"I know it's good fodder. People like to talk about it in the media. But from our perspective, it's dead and gone, and we would like to keep it that way going forward."
By Mike McAllister, PGATOUR.COM
ATLANTA -- K.J. Choi usually spends about 30 minutes on the putting green before his round. On Friday, he pushed his practice session to 45 minutes.
The move paid off.
Choi, winner of THE PLAYERS Championship earlier this year, was much more effective on East Lake's greens in Friday's second round than he was in the first round. And thanks to his 5-under 65, Choi is now in position to make a run this weekend at both the TOUR Championship by Coca-Cola and the FedExCup. He entered this week ranked 13th in points and would need to win the event and hope other scenarios fall into place in order to win the FedExCup.
"Today, I spent a little longer on the putting green," said Choi, who is in second place, one stroke behind leader Adam Scott, going into Saturday's third round. "Normally I have trouble reading lies on this course, lies and the speed of the putt. So that's what I focused on today."
Choi gained 1.1 strokes on the field on Friday, according to the TOUR's primary putting statistic, Strokes Gained-Putting. In the first round, Choi gave away 1.237 strokes to the field while shooting a 2-under 69.
Inside 10 feet, Choi made all 17 of his attempts on Friday; the previous day, he missed four of 20 attempts from that distance.
Of course, it helps that Choi's irons were on fire Friday. He led the field in proximity to the hole on Friday and didn't need to hole any super-long putts.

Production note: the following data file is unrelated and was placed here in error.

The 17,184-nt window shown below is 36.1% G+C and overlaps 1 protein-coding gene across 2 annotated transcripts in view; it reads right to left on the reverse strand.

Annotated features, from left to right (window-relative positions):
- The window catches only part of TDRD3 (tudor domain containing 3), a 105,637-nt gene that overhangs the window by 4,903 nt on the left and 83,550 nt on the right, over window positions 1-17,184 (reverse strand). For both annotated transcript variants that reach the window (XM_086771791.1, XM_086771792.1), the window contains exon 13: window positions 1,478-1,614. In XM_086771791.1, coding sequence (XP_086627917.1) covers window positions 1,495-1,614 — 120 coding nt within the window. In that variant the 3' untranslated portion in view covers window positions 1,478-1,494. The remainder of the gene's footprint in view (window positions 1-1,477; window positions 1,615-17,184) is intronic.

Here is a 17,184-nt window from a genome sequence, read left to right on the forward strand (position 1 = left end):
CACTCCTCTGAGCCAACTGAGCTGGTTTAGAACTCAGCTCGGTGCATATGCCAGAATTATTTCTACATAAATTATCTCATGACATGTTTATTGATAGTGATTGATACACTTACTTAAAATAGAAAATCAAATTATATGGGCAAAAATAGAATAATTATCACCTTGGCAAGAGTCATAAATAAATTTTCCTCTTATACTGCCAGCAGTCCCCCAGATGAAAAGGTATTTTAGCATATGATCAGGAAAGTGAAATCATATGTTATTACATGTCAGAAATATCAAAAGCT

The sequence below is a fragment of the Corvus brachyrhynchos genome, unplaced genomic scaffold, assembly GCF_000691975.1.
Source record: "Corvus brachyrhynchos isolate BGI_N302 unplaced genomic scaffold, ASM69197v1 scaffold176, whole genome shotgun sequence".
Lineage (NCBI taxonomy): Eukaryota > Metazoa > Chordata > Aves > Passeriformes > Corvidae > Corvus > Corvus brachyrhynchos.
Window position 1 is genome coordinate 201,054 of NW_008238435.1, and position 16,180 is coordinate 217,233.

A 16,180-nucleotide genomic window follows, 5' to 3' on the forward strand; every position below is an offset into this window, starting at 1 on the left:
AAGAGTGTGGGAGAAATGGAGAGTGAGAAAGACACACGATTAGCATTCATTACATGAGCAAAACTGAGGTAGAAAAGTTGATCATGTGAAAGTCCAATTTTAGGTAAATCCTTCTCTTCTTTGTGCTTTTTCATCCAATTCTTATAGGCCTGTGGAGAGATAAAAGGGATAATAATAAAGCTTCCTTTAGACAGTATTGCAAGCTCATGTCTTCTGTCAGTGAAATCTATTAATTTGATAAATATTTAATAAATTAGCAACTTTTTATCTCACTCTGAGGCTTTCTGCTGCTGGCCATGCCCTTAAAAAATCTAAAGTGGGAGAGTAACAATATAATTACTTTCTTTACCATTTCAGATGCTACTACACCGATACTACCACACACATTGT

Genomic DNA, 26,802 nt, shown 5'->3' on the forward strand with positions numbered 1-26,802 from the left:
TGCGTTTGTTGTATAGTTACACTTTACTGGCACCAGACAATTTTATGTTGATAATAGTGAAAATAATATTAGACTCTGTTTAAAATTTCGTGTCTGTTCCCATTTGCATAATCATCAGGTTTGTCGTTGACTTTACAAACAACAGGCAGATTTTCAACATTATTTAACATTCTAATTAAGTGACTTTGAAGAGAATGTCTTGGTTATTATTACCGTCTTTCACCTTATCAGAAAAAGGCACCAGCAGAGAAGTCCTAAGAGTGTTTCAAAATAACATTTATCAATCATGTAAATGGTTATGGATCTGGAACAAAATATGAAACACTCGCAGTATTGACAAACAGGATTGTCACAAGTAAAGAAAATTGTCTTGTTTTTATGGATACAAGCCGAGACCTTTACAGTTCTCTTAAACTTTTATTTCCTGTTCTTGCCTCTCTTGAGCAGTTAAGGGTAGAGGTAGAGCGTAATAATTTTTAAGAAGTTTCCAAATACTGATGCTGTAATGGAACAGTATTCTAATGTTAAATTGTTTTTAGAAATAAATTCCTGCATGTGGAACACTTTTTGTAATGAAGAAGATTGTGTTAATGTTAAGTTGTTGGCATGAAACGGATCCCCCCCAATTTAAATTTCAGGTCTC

"I definitely had good rhythm today," Choi said. "Good rhythm leads to great confidence. ... "It's important to try to keep that rhythm and take it onto the golf course when you're playing, and I think that's what I was able to do today."
The jostling atop the leaderboard at East Lake continues. Adam Scott is now the leader at 8 under after a 65 that has him one shot clear of K.J. Choi.
At one point, Choi led -- until Scott closed with back-to-back birdies. Choi wasn’t so bad himself of course with a 65 of his own. He’s trying to become just the first player to win both THE PLAYERS and the TOUR Championship in the same year.
Another shot back from Choi is Jason Day, who likewise led at one point on Friday. But he bogeyed the 17th and as a result shares third with Luke Donald.
Bubba Watson, meanwhile, had the day’s best round with a 64 to climb into a tie for fifth with three others, including Presidents Cup hopefuls Bill Haas and Keegan Bradley.
ATLANTA -- K.J. Choi is bidding to become the first player since Jodie Mudd in 1990 to win THE PLAYERS Championship and TOUR Championship presented by Coca-Cola in the same year.
Choi birdied his last two holes in regulation at TPC Sawgrass and beat David Toms on the first hole of sudden death in May to win THE PLAYERS. It was the eighth victory of his career.
Mudd needed a playoff to beat Billy Mayfair at the TOUR Championship, then known as the Nabisco Championship, at Champions Golf Club in Houston. He beat Mark Calcaveechia by a shot at THE PLAYERS earlier that year.
By Helen Ross, PGATOUR.COM
LEMONT, Ill. -- A year ago, K.J. Choi tied for third at the BMW Championship, shooting three straight 69s to finish three strokes off the pace
Choi has positioned himself for another run at the title, too, after opening with a 67 on Thursday. He's alone in fourth, four strokes off the pace being set by Justin Rose.